WM_TABSTOP style set. I've also implemented this behaviour just to remain true to the standard.
WM_MOUSEWHEEL message handler is also noteworthy because we will never get those messages unless we have input focus. This is normal windows behaviour. The parent window will usually provide mouse wheel message handling. E.g. UltiMate grid is implemented like that. I should also mention that the standard windows scroll bar does not implement support for mouse wheel messages.
WM_CONTEXTMENU message handler is worth mentioning because the context menu is loaded from user32.dll if possible and because of that should be in the 'local' language. If the load from user32.dll failed, a menu in English is created instead. Note - I have not been able to test if this method works for other languages. I would be very interested to know.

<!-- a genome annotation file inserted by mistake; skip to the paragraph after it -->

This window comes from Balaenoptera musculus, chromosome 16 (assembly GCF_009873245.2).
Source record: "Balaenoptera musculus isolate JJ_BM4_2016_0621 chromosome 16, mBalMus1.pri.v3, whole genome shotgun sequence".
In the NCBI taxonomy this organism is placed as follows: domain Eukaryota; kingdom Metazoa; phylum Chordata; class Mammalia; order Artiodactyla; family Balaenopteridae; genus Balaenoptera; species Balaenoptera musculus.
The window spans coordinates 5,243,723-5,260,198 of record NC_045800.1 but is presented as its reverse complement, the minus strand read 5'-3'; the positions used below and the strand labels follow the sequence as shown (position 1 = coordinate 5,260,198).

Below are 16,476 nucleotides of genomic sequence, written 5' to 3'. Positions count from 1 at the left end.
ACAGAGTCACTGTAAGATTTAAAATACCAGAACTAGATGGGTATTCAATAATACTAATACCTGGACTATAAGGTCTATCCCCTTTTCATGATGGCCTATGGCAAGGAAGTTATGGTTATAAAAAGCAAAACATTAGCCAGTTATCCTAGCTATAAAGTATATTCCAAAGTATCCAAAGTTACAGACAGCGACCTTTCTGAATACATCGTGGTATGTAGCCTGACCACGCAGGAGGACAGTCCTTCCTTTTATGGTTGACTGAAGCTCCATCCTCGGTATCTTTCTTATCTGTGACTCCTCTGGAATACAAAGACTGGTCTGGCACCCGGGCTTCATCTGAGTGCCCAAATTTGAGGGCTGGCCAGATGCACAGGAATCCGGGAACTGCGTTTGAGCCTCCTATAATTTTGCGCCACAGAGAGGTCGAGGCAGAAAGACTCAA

WM_KEYUP message handlers are interesting in that those messages are not sent to us unless we have input focus. Also when those messages are processed, it's important to return
0 to indicate the message was processed even if we ignored the key, otherwise the dialog manager will look for another child window to process the message and we lose input focus.
WM_KILLFOCUS message handlers implement the 'blinking' input focus state of the scroll bar. The class derived from
CXeScrollBarBase needs to show that the scroll bar has input focus somehow, in
CXeScrollBar I've implemented this by painting the 'gripper' section of the thumb box only when
TRUE, the base class uses a timer to 'blink' every 500mS. Most users will never see this because it's rather unusual for a scroll bar to receive focus :)
The demo project included with this article demonstrates how